But I’m tired of brands and headlines making CBD out to be a miracle supplement that will rid you of anxiety, stress, tension, pain, acne, inflammation, PMS—the list goes on. The reality is that people do report that cannabidiol helps them, and I would never want to diminish CBD for those who receive benefits from it. But we have to be careful about the claims we make about these substances—especially when those claims are about treating serious, chronic conditions.

When I see brands push these products to unsuspecting women, I can’t help but feel a mix of anger, sadness, and loss of hope for a real solution. Women already go through insurmountable pain with few options and skeptical doctors. When we find something that we think works, we need to know that we can consistently trust it. But right now, we don’t have that for CBD.

More than ever, it’s on us, the consumers, to be discerning—and to make sure we’re having honest, reasonable discussions about what we’re experiencing, whether or not our treatments are working, and when it’s appropriate to try something new with open-minded medical professionals. Those conversations are crucial to help you figure out exactly what your needs are and what you can really expect from a possible treatment—especially when it comes to CBD.

CBD for Menstrual Cramps: Can it Help with Period Pain?

People use cannabidiol (CBD) for a bunch of reasons, including pain relief. And while research is still ongoing into the pain-relieving effects of CBD, what we know so far is promising.

Because CBD might help reduce inflammation and chronic pain, it might also help reduce menstrual cramps and other period-related symptoms, like headaches, lower back pain, and sore breasts.

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But because there are many CBD products on the market, it can be challenging to sift through products and find high quality CBD. Below, in addition to exploring how CBD can help with menstrual cramps, we also list several high quality products that we’ve extensively vetted.

How can CBD help menstrual cramps?

Sure, you can take nonsteroidal anti-inflammatories (NSAIDs) like ibuprofen to relieve cramping and other uncomfortable menstrual symptoms. But these can sometimes produce unwanted effects like stomach issues. And if you have severe cramping, they might not work for you.

Some people swear by CBD as a natural alternative for dealing with period cramps. But does it work?

One 2020 review concluded that there’s not enough evidence to give solo credit to CBD for pain relief, especially since many studies involve products that also contain THC.

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According to research from 2019, women with endometriosis self-rated cannabis or CBD oil as the most effective at relieving pain, compared with physical interventions, such as yoga and stretching, and other remedies. But the survey did not evaluate whether cannabis or CBD oil was more effective than the other.

When it comes to CBD specifically, there’s currently no research on the effects of CBD on menstrual cramping.

However, some evidence does suggest that CBD alone might have pain-relieving and anti-inflammatory properties. A 2016 study on rats, for example, found that applying CBD gel reduced joint inflammation and pain with no adverse effects.

These properties may help reduce painful period-related cramping and other uncomfortable symptoms during your period, including headaches.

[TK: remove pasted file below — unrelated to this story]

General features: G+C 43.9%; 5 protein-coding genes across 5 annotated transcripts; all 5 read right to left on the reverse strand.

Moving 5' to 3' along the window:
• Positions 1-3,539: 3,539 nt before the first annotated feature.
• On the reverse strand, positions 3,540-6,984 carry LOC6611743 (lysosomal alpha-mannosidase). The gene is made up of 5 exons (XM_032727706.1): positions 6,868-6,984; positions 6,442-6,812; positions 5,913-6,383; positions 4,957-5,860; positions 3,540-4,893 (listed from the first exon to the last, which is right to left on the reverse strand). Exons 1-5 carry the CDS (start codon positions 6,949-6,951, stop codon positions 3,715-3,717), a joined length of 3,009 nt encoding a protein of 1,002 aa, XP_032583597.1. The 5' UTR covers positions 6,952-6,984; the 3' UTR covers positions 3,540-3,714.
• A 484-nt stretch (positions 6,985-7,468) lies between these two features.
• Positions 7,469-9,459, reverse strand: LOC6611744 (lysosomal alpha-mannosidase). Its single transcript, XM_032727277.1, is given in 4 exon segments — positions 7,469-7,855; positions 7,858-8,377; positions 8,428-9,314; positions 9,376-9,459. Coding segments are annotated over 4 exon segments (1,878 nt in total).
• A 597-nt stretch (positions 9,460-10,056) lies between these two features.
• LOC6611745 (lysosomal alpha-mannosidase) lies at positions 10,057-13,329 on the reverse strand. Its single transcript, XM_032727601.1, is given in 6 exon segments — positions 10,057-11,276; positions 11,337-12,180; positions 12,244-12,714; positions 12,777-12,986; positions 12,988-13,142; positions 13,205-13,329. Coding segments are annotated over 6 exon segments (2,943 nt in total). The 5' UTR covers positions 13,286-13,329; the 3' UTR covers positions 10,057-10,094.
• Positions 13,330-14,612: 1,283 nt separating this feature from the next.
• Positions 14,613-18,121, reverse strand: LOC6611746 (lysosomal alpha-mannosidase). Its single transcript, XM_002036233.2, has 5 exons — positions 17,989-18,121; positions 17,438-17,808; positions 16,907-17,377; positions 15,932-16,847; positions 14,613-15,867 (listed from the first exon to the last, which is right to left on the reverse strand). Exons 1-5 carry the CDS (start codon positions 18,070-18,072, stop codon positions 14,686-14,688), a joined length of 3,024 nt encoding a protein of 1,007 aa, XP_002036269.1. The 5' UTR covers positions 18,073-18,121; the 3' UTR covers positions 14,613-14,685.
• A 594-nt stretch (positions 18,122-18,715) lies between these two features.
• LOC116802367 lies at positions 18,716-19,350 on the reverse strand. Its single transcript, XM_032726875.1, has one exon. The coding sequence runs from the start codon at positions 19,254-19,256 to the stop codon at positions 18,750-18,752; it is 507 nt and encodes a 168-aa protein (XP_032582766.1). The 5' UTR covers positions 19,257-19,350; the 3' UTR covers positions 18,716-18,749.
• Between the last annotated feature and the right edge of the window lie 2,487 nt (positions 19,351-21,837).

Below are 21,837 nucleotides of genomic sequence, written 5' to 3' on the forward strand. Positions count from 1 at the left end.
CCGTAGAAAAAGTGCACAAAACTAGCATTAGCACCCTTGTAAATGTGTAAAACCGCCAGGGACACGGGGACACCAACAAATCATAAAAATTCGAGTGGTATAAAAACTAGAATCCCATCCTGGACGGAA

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That said, research suggests that THC and CBD work best together, so if you’re looking for a CBD product to help with menstrual pain, consider opting for a full-spectrum one.

Ultimately, to better understand CBD’s potential role in pain management, more studies are needed.

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How to choose CBD for menstrual cramps

Here’s what to consider when choosing a CBD product for menstrual cramps:

CBD type

Research suggests that CBD may work better when paired with THC. When combined, they produce the entourage effect. That means if you’re looking for a product to help with cramping, a full-spectrum option may be the best option.

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For menstrual pain, you’ll likely want full-body effects, so opt for a capsule, gummy, or tincture. A topical gel or cream can provide targeted relief for things like back or muscle pain.

Third-party testing

The Food and Drug Administration (FDA) doesn’t regulate CBD products — at least, not exactly. They can issue warning letters to companies that make deceptive, unfounded claims. However, it’s still pretty easy for companies to misrepresent their products.

How can you be sure you’re buying a high quality product? Look for an up-to-date certificate of analysis (COA), and check that the info on it matches what’s on the product label. If you can’t find evidence of third-party testing? That’s a red flag.

Ingredients

Transparency doesn’t just involve making COAs readily available. Reputable companies will also be open about where they source their ingredients.

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Look for CBD made with U.S.-grown hemp — ideally, organic.

If you’re shopping specifically for pain relief, some topical products contain added ingredients meant to relieve pain, like arnica. Arnica also has warming properties that may help with period-related abdominal discomfort.

How we chose

We used standards for safety, quality, and transparency to make our selections. Each product selected:

  • is made by a company that provides third-party testing by an ISO 17025-compliant lab
  • plainly provides evidence of this testing
  • is made with hemp grown in the United States
  • contains no more than 0.3 percent THC, according to the COA
  • is free of heavy metals, pesticides, and molds, according to the COA